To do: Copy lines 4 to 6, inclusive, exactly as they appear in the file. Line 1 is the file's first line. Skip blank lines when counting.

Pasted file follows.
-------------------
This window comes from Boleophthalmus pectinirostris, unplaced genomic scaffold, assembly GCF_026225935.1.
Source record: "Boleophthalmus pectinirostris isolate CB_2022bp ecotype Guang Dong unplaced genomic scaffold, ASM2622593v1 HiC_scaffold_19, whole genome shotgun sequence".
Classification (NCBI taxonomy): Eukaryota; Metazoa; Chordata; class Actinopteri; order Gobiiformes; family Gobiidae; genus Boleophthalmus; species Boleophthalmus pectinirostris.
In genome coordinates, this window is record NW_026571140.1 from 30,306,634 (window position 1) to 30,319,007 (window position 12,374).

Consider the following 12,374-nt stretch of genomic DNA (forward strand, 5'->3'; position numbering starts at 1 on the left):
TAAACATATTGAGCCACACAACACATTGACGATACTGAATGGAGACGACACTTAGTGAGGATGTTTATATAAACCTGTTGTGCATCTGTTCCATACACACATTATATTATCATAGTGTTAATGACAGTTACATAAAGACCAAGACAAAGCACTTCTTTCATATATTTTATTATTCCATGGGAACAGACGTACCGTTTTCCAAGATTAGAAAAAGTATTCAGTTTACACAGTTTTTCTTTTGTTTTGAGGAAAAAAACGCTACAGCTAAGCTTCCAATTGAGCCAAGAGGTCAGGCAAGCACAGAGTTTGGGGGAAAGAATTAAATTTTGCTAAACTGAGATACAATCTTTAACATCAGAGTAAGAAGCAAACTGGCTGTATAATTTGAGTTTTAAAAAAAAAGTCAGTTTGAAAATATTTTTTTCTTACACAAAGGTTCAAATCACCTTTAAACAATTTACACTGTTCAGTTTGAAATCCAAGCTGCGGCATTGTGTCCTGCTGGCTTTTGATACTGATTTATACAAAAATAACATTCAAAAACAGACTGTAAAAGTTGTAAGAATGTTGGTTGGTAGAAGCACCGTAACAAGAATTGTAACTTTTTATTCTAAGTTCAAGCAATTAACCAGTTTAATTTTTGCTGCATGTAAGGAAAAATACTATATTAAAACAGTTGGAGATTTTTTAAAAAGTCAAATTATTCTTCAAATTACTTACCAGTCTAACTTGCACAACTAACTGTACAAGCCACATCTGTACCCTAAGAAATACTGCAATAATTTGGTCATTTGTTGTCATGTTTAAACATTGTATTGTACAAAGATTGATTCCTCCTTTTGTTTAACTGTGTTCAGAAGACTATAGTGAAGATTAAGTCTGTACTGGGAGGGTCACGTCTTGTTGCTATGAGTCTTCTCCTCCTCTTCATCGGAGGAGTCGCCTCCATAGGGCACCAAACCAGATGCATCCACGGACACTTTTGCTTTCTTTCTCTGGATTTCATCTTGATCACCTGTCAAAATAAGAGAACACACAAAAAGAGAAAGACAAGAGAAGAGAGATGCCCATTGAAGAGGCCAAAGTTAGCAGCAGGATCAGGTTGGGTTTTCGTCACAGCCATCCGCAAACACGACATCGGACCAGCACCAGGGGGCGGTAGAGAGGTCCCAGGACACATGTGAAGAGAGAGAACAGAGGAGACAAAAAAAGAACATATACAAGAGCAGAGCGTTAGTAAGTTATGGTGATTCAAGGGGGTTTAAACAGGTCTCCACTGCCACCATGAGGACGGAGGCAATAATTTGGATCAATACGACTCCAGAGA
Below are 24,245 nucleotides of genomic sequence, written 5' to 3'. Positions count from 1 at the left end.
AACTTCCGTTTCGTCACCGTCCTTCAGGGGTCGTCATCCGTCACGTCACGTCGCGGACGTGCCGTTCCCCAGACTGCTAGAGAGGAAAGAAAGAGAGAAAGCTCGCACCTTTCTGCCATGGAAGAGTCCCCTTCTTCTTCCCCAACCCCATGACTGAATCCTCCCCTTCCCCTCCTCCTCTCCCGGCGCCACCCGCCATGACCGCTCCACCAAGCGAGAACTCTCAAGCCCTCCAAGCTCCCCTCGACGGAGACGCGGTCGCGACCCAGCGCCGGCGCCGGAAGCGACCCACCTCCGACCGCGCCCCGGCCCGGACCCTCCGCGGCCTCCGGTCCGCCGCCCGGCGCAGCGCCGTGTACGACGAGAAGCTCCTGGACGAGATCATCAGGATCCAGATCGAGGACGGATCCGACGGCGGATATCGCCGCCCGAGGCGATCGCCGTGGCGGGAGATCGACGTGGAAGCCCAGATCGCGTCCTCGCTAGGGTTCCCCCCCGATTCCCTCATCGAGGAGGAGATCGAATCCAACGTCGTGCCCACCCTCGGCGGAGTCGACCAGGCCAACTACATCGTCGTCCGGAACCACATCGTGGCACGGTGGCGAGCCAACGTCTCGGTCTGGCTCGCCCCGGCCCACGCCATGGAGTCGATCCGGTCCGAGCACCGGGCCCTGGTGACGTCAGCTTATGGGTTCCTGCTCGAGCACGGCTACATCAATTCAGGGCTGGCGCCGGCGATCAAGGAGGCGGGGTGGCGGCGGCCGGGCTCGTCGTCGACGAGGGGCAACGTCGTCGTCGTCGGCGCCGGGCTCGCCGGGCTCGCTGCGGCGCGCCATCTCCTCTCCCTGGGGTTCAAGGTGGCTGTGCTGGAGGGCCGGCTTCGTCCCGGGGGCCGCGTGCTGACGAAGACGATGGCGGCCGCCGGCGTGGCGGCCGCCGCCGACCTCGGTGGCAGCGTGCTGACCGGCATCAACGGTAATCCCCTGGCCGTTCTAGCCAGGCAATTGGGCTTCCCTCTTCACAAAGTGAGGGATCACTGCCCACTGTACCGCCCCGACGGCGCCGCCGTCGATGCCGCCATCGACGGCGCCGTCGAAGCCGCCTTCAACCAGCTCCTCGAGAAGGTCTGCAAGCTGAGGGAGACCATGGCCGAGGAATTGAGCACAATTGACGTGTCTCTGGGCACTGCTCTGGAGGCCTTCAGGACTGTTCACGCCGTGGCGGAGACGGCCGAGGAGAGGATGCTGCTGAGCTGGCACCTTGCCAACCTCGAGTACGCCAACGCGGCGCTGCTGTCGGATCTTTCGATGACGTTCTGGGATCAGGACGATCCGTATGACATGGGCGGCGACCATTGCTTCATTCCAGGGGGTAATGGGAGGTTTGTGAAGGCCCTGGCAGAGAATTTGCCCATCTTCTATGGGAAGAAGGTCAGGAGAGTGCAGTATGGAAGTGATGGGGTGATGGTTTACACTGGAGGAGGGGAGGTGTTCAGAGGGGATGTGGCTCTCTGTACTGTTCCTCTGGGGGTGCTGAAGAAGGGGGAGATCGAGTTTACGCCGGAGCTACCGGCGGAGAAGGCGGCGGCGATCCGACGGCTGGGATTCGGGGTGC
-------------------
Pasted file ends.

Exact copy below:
In genome coordinates, this window is record NW_026571140.1 from 30,306,634 (window position 1) to 30,319,007 (window position 12,374).

Consider the following 12,374-nt stretch of genomic DNA (forward strand, 5'->3'; position numbering starts at 1 on the left):
TAAACATATTGAGCCACACAACACATTGACGATACTGAATGGAGACGACACTTAGTGAGGATGTTTATATAAACCTGTTGTGCATCTGTTCCATACACACATTATATTATCATAGTGTTAATGACAGTTACATAAAGACCAAGACAAAGCACTTCTTTCATATATTTTATTATTCCATGGGAACAGACGTACCGTTTTCCAAGATTAGAAAAAGTATTCAGTTTACACAGTTTTTCTTTTGTTTTGAGGAAAAAAACGCTACAGCTAAGCTTCCAATTGAGCCAAGAGGTCAGGCAAGCACAGAGTTTGGGGGAAAGAATTAAATTTTGCTAAACTGAGATACAATCTTTAACATCAGAGTAAGAAGCAAACTGGCTGTATAATTTGAGTTTTAAAAAAAAAGTCAGTTTGAAAATATTTTTTTCTTACACAAAGGTTCAAATCACCTTTAAACAATTTACACTGTTCAGTTTGAAATCCAAGCTGCGGCATTGTGTCCTGCTGGCTTTTGATACTGATTTATACAAAAATAACATTCAAAAACAGACTGTAAAAGTTGTAAGAATGTTGGTTGGTAGAAGCACCGTAACAAGAATTGTAACTTTTTATTCTAAGTTCAAGCAATTAACCAGTTTAATTTTTGCTGCATGTAAGGAAAAATACTATATTAAAACAGTTGGAGATTTTTTAAAAAGTCAAATTATTCTTCAAATTACTTACCAGTCTAACTTGCACAACTAACTGTACAAGCCACATCTGTACCCTAAGAAATACTGCAATAATTTGGTCATTTGTTGTCATGTTTAAACATTGTATTGTACAAAGATTGATTCCTCCTTTTGTTTAACTGTGTTCAGAAGACTATAGTGAAGATTAAGTCTGTACTGGGAGGGTCACGTCTTGTTGCTATGAGTCTTCTCCTCCTCTTCATCGGAGGAGTCGCCTCCATAGGGCACCAAACCAGATGCATCCACGGACACTTTTGCTTTCTTTCTCTGGATTTCATCTTGATCACCTGTCAAAATAAGAGAACACACAAAAAGAGAAAGACAAGAGAAGAGAGATGCCCATTGAAGAGGCCAAAGTTAGCAGCAGGATCAGGTTGGGTTTTCGTCACAGCCATCCGCAAACACGACATCGGACCAGCACCAGGGGGCGGTAGAGAGGTCCCAGGACACATGTGAAGAGAGAGAACAGAGGAGACAAAAAAAGAACATATACAAGAGCAGAGCGTTAGTAAGTTATGGTGATTCAAGGGGGTTTAAACAGGTCTCCACTGCCACCATGAGGACGGAGGCAATAATTTGGATCAATACGACTCCAGAGA